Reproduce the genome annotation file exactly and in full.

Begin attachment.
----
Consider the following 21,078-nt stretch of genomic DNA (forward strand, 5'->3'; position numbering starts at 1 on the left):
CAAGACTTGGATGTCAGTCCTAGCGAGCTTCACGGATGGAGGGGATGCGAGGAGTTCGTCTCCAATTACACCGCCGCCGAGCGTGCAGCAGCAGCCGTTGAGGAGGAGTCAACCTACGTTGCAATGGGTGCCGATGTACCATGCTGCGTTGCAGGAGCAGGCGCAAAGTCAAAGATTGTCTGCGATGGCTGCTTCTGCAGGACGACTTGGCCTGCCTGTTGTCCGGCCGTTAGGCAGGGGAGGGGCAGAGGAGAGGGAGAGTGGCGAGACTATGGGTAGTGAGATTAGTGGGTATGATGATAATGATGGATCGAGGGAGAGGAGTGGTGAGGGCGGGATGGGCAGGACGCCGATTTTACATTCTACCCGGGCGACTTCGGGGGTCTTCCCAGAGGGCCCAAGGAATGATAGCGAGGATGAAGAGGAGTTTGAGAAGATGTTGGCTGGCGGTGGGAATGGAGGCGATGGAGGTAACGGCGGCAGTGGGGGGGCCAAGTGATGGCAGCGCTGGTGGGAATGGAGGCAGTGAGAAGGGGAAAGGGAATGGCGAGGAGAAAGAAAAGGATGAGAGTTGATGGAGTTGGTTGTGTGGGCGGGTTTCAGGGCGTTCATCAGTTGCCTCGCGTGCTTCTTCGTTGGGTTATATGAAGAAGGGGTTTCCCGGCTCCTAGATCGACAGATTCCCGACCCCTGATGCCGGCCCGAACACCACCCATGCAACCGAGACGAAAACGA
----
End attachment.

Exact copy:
Consider the following 21,078-nt stretch of genomic DNA (forward strand, 5'->3'; position numbering starts at 1 on the left):
CAAGACTTGGATGTCAGTCCTAGCGAGCTTCACGGATGGAGGGGATGCGAGGAGTTCGTCTCCAATTACACCGCCGCCGAGCGTGCAGCAGCAGCCGTTGAGGAGGAGTCAACCTACGTTGCAATGGGTGCCGATGTACCATGCTGCGTTGCAGGAGCAGGCGCAAAGTCAAAGATTGTCTGCGATGGCTGCTTCTGCAGGACGACTTGGCCTGCCTGTTGTCCGGCCGTTAGGCAGGGGAGGGGCAGAGGAGAGGGAGAGTGGCGAGACTATGGGTAGTGAGATTAGTGGGTATGATGATAATGATGGATCGAGGGAGAGGAGTGGTGAGGGCGGGATGGGCAGGACGCCGATTTTACATTCTACCCGGGCGACTTCGGGGGTCTTCCCAGAGGGCCCAAGGAATGATAGCGAGGATGAAGAGGAGTTTGAGAAGATGTTGGCTGGCGGTGGGAATGGAGGCGATGGAGGTAACGGCGGCAGTGGGGGGGCCAAGTGATGGCAGCGCTGGTGGGAATGGAGGCAGTGAGAAGGGGAAAGGGAATGGCGAGGAGAAAGAAAAGGATGAGAGTTGATGGAGTTGGTTGTGTGGGCGGGTTTCAGGGCGTTCATCAGTTGCCTCGCGTGCTTCTTCGTTGGGTTATATGAAGAAGGGGTTTCCCGGCTCCTAGATCGACAGATTCCCGACCCCTGATGCCGGCCCGAACACCACCCATGCAACCGAGACGAAAACGA